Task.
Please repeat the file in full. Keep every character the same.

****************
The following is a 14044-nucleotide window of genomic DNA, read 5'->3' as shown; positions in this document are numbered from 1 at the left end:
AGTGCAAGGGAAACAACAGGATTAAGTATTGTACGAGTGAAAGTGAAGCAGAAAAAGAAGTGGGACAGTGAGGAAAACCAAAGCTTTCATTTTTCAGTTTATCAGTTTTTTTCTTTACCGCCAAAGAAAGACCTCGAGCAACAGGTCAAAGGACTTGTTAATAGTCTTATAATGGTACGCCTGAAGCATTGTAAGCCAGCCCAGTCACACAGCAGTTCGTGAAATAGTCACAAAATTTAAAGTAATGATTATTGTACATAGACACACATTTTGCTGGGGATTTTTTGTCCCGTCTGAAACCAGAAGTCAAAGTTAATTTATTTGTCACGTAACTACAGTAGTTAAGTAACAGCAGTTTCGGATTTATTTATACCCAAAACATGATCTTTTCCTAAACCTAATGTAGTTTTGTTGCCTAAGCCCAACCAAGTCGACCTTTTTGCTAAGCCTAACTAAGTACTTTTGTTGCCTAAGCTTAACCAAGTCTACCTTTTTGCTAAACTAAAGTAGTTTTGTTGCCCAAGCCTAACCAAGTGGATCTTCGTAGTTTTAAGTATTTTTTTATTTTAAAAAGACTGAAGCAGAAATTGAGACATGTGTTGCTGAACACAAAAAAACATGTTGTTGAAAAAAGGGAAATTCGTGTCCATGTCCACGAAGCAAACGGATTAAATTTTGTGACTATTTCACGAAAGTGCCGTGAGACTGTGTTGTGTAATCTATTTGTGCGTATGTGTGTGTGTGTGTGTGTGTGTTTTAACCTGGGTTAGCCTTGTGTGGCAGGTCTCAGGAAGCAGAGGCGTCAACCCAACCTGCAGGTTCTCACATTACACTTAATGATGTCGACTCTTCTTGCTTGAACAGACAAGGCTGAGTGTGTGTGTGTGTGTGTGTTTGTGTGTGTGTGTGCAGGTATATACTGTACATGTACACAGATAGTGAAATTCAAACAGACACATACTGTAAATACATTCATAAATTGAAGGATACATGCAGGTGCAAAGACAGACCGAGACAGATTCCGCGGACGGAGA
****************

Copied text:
The following is a 14044-nucleotide window of genomic DNA, read 5'->3' as shown; positions in this document are numbered from 1 at the left end:
AGTGCAAGGGAAACAACAGGATTAAGTATTGTACGAGTGAAAGTGAAGCAGAAAAAGAAGTGGGACAGTGAGGAAAACCAAAGCTTTCATTTTTCAGTTTATCAGTTTTTTTCTTTACCGCCAAAGAAAGACCTCGAGCAACAGGTCAAAGGACTTGTTAATAGTCTTATAATGGTACGCCTGAAGCATTGTAAGCCAGCCCAGTCACACAGCAGTTCGTGAAATAGTCACAAAATTTAAAGTAATGATTATTGTACATAGACACACATTTTGCTGGGGATTTTTTGTCCCGTCTGAAACCAGAAGTCAAAGTTAATTTATTTGTCACGTAACTACAGTAGTTAAGTAACAGCAGTTTCGGATTTATTTATACCCAAAACATGATCTTTTCCTAAACCTAATGTAGTTTTGTTGCCTAAGCCCAACCAAGTCGACCTTTTTGCTAAGCCTAACTAAGTACTTTTGTTGCCTAAGCTTAACCAAGTCTACCTTTTTGCTAAACTAAAGTAGTTTTGTTGCCCAAGCCTAACCAAGTGGATCTTCGTAGTTTTAAGTATTTTTTTATTTTAAAAAGACTGAAGCAGAAATTGAGACATGTGTTGCTGAACACAAAAAAACATGTTGTTGAAAAAAGGGAAATTCGTGTCCATGTCCACGAAGCAAACGGATTAAATTTTGTGACTATTTCACGAAAGTGCCGTGAGACTGTGTTGTGTAATCTATTTGTGCGTATGTGTGTGTGTGTGTGTGTGTGTTTTAACCTGGGTTAGCCTTGTGTGGCAGGTCTCAGGAAGCAGAGGCGTCAACCCAACCTGCAGGTTCTCACATTACACTTAATGATGTCGACTCTTCTTGCTTGAACAGACAAGGCTGAGTGTGTGTGTGTGTGTGTGTTTGTGTGTGTGTGTGCAGGTATATACTGTACATGTACACAGATAGTGAAATTCAAACAGACACATACTGTAAATACATTCATAAATTGAAGGATACATGCAGGTGCAAAGACAGACCGAGACAGATTCCGCGGACGGAGA